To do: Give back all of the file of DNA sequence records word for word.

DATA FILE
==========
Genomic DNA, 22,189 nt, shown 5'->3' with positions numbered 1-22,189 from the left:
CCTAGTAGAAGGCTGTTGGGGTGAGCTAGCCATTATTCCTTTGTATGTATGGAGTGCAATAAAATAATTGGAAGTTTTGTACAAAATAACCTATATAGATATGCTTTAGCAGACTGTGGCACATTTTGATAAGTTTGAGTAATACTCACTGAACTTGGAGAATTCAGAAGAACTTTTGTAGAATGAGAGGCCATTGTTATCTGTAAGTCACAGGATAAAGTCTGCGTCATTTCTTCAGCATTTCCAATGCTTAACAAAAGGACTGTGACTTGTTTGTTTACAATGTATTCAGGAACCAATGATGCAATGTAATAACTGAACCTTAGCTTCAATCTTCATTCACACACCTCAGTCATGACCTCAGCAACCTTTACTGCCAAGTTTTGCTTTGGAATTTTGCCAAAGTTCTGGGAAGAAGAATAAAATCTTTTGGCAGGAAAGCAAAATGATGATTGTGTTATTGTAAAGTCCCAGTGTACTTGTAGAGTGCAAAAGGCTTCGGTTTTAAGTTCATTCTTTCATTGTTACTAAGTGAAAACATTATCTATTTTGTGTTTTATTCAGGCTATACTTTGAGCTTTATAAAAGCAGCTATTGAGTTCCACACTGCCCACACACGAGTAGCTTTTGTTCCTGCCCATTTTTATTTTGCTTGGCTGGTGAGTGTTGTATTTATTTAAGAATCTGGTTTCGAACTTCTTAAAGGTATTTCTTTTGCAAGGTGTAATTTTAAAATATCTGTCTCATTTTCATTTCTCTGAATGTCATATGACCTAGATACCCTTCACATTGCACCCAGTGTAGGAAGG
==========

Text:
Genomic DNA, 22,189 nt, shown 5'->3' with positions numbered 1-22,189 from the left:
CCTAGTAGAAGGCTGTTGGGGTGAGCTAGCCATTATTCCTTTGTATGTATGGAGTGCAATAAAATAATTGGAAGTTTTGTACAAAATAACCTATATAGATATGCTTTAGCAGACTGTGGCACATTTTGATAAGTTTGAGTAATACTCACTGAACTTGGAGAATTCAGAAGAACTTTTGTAGAATGAGAGGCCATTGTTATCTGTAAGTCACAGGATAAAGTCTGCGTCATTTCTTCAGCATTTCCAATGCTTAACAAAAGGACTGTGACTTGTTTGTTTACAATGTATTCAGGAACCAATGATGCAATGTAATAACTGAACCTTAGCTTCAATCTTCATTCACACACCTCAGTCATGACCTCAGCAACCTTTACTGCCAAGTTTTGCTTTGGAATTTTGCCAAAGTTCTGGGAAGAAGAATAAAATCTTTTGGCAGGAAAGCAAAATGATGATTGTGTTATTGTAAAGTCCCAGTGTACTTGTAGAGTGCAAAAGGCTTCGGTTTTAAGTTCATTCTTTCATTGTTACTAAGTGAAAACATTATCTATTTTGTGTTTTATTCAGGCTATACTTTGAGCTTTATAAAAGCAGCTATTGAGTTCCACACTGCCCACACACGAGTAGCTTTTGTTCCTGCCCATTTTTATTTTGCTTGGCTGGTGAGTGTTGTATTTATTTAAGAATCTGGTTTCGAACTTCTTAAAGGTATTTCTTTTGCAAGGTGTAATTTTAAAATATCTGTCTCATTTTCATTTCTCTGAATGTCATATGACCTAGATACCCTTCACATTGCACCCAGTGTAGGAAGG